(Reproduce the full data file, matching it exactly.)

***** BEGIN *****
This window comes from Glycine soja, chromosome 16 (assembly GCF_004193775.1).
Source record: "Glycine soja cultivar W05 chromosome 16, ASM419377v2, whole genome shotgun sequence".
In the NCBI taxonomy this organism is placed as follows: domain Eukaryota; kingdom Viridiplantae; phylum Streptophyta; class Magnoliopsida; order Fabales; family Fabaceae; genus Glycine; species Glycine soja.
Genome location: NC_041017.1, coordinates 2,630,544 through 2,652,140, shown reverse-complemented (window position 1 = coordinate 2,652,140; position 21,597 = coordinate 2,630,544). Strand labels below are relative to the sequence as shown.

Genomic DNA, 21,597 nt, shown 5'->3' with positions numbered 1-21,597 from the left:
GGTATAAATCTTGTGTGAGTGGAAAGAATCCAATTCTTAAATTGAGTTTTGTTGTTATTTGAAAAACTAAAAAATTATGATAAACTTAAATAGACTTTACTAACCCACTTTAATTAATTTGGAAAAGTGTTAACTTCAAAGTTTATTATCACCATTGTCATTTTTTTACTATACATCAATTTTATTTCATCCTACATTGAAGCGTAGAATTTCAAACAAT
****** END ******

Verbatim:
This window comes from Glycine soja, chromosome 16 (assembly GCF_004193775.1).
Source record: "Glycine soja cultivar W05 chromosome 16, ASM419377v2, whole genome shotgun sequence".
In the NCBI taxonomy this organism is placed as follows: domain Eukaryota; kingdom Viridiplantae; phylum Streptophyta; class Magnoliopsida; order Fabales; family Fabaceae; genus Glycine; species Glycine soja.
Genome location: NC_041017.1, coordinates 2,630,544 through 2,652,140, shown reverse-complemented (window position 1 = coordinate 2,652,140; position 21,597 = coordinate 2,630,544). Strand labels below are relative to the sequence as shown.

Genomic DNA, 21,597 nt, shown 5'->3' with positions numbered 1-21,597 from the left:
GGTATAAATCTTGTGTGAGTGGAAAGAATCCAATTCTTAAATTGAGTTTTGTTGTTATTTGAAAAACTAAAAAATTATGATAAACTTAAATAGACTTTACTAACCCACTTTAATTAATTTGGAAAAGTGTTAACTTCAAAGTTTATTATCACCATTGTCATTTTTTTACTATACATCAATTTTATTTCATCCTACATTGAAGCGTAGAATTTCAAACAAT